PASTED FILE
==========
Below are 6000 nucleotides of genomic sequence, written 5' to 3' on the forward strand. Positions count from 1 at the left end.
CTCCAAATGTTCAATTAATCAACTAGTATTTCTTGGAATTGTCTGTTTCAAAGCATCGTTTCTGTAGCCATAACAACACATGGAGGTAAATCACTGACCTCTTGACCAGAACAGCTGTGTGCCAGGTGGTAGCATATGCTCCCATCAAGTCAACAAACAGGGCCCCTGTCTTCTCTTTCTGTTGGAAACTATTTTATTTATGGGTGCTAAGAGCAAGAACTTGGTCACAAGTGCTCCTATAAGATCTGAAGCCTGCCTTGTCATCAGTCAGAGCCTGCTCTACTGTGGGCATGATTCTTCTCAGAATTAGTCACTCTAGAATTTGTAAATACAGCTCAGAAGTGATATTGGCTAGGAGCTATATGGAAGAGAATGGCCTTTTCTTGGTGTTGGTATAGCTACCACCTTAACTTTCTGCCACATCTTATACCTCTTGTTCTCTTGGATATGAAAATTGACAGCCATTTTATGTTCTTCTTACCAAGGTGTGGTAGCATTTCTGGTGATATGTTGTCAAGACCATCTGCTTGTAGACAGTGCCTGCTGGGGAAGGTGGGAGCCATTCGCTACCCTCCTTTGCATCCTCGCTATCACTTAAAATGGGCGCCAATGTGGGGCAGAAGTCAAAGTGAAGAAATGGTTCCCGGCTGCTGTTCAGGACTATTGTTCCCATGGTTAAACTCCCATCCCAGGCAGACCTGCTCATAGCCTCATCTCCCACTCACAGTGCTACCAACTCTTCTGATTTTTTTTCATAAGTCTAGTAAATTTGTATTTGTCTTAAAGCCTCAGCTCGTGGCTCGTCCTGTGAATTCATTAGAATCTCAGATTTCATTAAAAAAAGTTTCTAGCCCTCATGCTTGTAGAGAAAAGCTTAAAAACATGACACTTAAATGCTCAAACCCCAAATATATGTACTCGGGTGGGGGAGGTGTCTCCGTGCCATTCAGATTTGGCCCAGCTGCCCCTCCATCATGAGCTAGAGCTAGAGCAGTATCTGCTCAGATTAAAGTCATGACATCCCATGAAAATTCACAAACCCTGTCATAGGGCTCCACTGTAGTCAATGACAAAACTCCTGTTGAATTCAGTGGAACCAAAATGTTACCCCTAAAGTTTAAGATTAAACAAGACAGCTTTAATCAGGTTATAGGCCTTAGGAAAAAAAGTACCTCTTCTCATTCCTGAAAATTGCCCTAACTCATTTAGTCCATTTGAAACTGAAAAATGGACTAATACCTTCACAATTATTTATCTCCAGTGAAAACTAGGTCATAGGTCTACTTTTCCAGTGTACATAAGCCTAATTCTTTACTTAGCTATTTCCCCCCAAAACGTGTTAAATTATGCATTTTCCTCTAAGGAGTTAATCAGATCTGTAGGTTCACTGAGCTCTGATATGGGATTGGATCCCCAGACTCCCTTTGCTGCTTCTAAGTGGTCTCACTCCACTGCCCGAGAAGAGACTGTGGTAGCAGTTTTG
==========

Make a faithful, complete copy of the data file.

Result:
Below are 6000 nucleotides of genomic sequence, written 5' to 3' on the forward strand. Positions count from 1 at the left end.
CTCCAAATGTTCAATTAATCAACTAGTATTTCTTGGAATTGTCTGTTTCAAAGCATCGTTTCTGTAGCCATAACAACACATGGAGGTAAATCACTGACCTCTTGACCAGAACAGCTGTGTGCCAGGTGGTAGCATATGCTCCCATCAAGTCAACAAACAGGGCCCCTGTCTTCTCTTTCTGTTGGAAACTATTTTATTTATGGGTGCTAAGAGCAAGAACTTGGTCACAAGTGCTCCTATAAGATCTGAAGCCTGCCTTGTCATCAGTCAGAGCCTGCTCTACTGTGGGCATGATTCTTCTCAGAATTAGTCACTCTAGAATTTGTAAATACAGCTCAGAAGTGATATTGGCTAGGAGCTATATGGAAGAGAATGGCCTTTTCTTGGTGTTGGTATAGCTACCACCTTAACTTTCTGCCACATCTTATACCTCTTGTTCTCTTGGATATGAAAATTGACAGCCATTTTATGTTCTTCTTACCAAGGTGTGGTAGCATTTCTGGTGATATGTTGTCAAGACCATCTGCTTGTAGACAGTGCCTGCTGGGGAAGGTGGGAGCCATTCGCTACCCTCCTTTGCATCCTCGCTATCACTTAAAATGGGCGCCAATGTGGGGCAGAAGTCAAAGTGAAGAAATGGTTCCCGGCTGCTGTTCAGGACTATTGTTCCCATGGTTAAACTCCCATCCCAGGCAGACCTGCTCATAGCCTCATCTCCCACTCACAGTGCTACCAACTCTTCTGATTTTTTTTCATAAGTCTAGTAAATTTGTATTTGTCTTAAAGCCTCAGCTCGTGGCTCGTCCTGTGAATTCATTAGAATCTCAGATTTCATTAAAAAAAGTTTCTAGCCCTCATGCTTGTAGAGAAAAGCTTAAAAACATGACACTTAAATGCTCAAACCCCAAATATATGTACTCGGGTGGGGGAGGTGTCTCCGTGCCATTCAGATTTGGCCCAGCTGCCCCTCCATCATGAGCTAGAGCTAGAGCAGTATCTGCTCAGATTAAAGTCATGACATCCCATGAAAATTCACAAACCCTGTCATAGGGCTCCACTGTAGTCAATGACAAAACTCCTGTTGAATTCAGTGGAACCAAAATGTTACCCCTAAAGTTTAAGATTAAACAAGACAGCTTTAATCAGGTTATAGGCCTTAGGAAAAAAAGTACCTCTTCTCATTCCTGAAAATTGCCCTAACTCATTTAGTCCATTTGAAACTGAAAAATGGACTAATACCTTCACAATTATTTATCTCCAGTGAAAACTAGGTCATAGGTCTACTTTTCCAGTGTACATAAGCCTAATTCTTTACTTAGCTATTTCCCCCCAAAACGTGTTAAATTATGCATTTTCCTCTAAGGAGTTAATCAGATCTGTAGGTTCACTGAGCTCTGATATGGGATTGGATCCCCAGACTCCCTTTGCTGCTTCTAAGTGGTCTCACTCCACTGCCCGAGAAGAGACTGTGGTAGCAGTTTTG